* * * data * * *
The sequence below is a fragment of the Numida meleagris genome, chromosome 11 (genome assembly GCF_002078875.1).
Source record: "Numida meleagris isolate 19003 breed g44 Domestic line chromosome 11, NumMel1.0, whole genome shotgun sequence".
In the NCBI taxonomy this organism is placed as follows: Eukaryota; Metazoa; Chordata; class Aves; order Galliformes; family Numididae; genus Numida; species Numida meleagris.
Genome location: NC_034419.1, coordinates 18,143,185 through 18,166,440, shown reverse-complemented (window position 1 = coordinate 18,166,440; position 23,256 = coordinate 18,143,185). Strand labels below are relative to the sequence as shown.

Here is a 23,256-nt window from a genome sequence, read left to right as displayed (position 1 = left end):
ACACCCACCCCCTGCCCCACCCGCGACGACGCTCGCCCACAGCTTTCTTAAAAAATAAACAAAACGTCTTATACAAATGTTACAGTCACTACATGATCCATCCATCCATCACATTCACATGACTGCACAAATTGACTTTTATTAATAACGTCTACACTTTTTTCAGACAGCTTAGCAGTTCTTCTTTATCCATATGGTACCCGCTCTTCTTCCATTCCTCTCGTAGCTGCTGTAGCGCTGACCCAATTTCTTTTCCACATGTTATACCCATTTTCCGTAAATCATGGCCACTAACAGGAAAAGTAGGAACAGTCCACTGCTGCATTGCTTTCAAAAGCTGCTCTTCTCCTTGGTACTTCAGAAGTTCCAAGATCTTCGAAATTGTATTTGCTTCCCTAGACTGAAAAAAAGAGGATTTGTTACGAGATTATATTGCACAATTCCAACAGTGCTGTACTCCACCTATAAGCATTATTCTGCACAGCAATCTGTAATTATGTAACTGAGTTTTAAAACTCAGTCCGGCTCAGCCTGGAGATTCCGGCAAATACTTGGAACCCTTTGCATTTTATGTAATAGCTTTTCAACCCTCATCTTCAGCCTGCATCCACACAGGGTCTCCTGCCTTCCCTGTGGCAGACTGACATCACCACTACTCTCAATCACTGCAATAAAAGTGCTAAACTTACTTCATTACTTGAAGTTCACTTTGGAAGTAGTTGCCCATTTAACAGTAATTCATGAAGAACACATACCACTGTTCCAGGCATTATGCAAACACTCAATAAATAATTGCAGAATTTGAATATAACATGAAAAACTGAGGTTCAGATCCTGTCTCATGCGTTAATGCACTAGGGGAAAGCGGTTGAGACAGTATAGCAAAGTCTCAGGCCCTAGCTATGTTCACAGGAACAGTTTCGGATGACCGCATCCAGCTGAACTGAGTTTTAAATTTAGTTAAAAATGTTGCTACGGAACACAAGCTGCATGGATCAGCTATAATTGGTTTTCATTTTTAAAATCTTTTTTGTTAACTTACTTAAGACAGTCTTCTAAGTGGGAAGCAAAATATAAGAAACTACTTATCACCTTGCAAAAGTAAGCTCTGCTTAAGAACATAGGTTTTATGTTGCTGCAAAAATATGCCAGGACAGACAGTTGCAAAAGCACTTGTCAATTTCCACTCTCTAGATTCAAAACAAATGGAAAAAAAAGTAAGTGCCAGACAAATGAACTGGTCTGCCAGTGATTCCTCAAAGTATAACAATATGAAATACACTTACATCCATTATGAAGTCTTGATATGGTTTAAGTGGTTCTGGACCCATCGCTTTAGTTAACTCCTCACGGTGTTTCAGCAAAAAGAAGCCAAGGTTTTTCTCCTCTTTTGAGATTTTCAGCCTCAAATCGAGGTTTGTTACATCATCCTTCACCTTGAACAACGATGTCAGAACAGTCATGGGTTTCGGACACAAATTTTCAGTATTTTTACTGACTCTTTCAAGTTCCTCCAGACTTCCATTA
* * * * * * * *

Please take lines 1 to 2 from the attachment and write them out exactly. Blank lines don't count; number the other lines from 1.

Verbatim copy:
The sequence below is a fragment of the Numida meleagris genome, chromosome 11 (genome assembly GCF_002078875.1).
Source record: "Numida meleagris isolate 19003 breed g44 Domestic line chromosome 11, NumMel1.0, whole genome shotgun sequence".